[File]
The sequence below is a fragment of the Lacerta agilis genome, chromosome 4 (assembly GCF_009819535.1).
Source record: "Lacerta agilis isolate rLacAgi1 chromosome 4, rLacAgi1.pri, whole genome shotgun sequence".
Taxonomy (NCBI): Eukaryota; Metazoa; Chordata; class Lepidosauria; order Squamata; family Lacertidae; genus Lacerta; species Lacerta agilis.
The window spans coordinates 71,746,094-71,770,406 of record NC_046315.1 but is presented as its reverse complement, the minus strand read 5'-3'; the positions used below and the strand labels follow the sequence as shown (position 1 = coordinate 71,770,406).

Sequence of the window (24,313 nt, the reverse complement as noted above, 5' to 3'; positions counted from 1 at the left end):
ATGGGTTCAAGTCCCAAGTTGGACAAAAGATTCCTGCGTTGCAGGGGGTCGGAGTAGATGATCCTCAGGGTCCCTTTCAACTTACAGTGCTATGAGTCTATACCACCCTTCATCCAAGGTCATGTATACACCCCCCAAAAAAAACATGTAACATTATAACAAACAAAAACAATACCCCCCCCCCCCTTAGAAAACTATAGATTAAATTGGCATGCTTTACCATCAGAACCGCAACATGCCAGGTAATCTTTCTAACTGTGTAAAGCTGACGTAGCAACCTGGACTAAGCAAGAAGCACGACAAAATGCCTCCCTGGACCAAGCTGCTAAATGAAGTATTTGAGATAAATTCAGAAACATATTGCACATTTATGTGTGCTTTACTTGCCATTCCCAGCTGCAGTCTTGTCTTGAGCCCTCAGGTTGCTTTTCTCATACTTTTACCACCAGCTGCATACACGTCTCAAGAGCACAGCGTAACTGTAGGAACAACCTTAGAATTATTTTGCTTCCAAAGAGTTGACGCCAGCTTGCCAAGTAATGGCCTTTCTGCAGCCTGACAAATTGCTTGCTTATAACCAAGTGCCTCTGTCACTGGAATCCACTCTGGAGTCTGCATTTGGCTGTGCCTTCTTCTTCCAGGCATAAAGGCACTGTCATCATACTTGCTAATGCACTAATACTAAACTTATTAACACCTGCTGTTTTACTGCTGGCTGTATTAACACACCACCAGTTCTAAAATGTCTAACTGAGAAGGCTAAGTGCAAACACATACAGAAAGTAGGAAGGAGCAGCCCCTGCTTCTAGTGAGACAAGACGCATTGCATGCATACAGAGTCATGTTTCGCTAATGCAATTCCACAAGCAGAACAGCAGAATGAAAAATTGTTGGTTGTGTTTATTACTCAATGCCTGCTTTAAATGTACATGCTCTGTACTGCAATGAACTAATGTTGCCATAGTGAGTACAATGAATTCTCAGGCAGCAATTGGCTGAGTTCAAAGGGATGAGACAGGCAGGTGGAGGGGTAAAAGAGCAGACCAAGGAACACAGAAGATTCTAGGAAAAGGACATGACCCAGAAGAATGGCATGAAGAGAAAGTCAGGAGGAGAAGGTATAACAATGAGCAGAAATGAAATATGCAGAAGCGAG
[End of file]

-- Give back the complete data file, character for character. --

The sequence below is a fragment of the Lacerta agilis genome, chromosome 4 (assembly GCF_009819535.1).
Source record: "Lacerta agilis isolate rLacAgi1 chromosome 4, rLacAgi1.pri, whole genome shotgun sequence".
Taxonomy (NCBI): Eukaryota; Metazoa; Chordata; class Lepidosauria; order Squamata; family Lacertidae; genus Lacerta; species Lacerta agilis.
The window spans coordinates 71,746,094-71,770,406 of record NC_046315.1 but is presented as its reverse complement, the minus strand read 5'-3'; the positions used below and the strand labels follow the sequence as shown (position 1 = coordinate 71,770,406).

Sequence of the window (24,313 nt, the reverse complement as noted above, 5' to 3'; positions counted from 1 at the left end):
ATGGGTTCAAGTCCCAAGTTGGACAAAAGATTCCTGCGTTGCAGGGGGTCGGAGTAGATGATCCTCAGGGTCCCTTTCAACTTACAGTGCTATGAGTCTATACCACCCTTCATCCAAGGTCATGTATACACCCCCCAAAAAAAACATGTAACATTATAACAAACAAAAACAATACCCCCCCCCCCCTTAGAAAACTATAGATTAAATTGGCATGCTTTACCATCAGAACCGCAACATGCCAGGTAATCTTTCTAACTGTGTAAAGCTGACGTAGCAACCTGGACTAAGCAAGAAGCACGACAAAATGCCTCCCTGGACCAAGCTGCTAAATGAAGTATTTGAGATAAATTCAGAAACATATTGCACATTTATGTGTGCTTTACTTGCCATTCCCAGCTGCAGTCTTGTCTTGAGCCCTCAGGTTGCTTTTCTCATACTTTTACCACCAGCTGCATACACGTCTCAAGAGCACAGCGTAACTGTAGGAACAACCTTAGAATTATTTTGCTTCCAAAGAGTTGACGCCAGCTTGCCAAGTAATGGCCTTTCTGCAGCCTGACAAATTGCTTGCTTATAACCAAGTGCCTCTGTCACTGGAATCCACTCTGGAGTCTGCATTTGGCTGTGCCTTCTTCTTCCAGGCATAAAGGCACTGTCATCATACTTGCTAATGCACTAATACTAAACTTATTAACACCTGCTGTTTTACTGCTGGCTGTATTAACACACCACCAGTTCTAAAATGTCTAACTGAGAAGGCTAAGTGCAAACACATACAGAAAGTAGGAAGGAGCAGCCCCTGCTTCTAGTGAGACAAGACGCATTGCATGCATACAGAGTCATGTTTCGCTAATGCAATTCCACAAGCAGAACAGCAGAATGAAAAATTGTTGGTTGTGTTTATTACTCAATGCCTGCTTTAAATGTACATGCTCTGTACTGCAATGAACTAATGTTGCCATAGTGAGTACAATGAATTCTCAGGCAGCAATTGGCTGAGTTCAAAGGGATGAGACAGGCAGGTGGAGGGGTAAAAGAGCAGACCAAGGAACACAGAAGATTCTAGGAAAAGGACATGACCCAGAAGAATGGCATGAAGAGAAAGTCAGGAGGAGAAGGTATAACAATGAGCAGAAATGAAATATGCAGAAGCGAG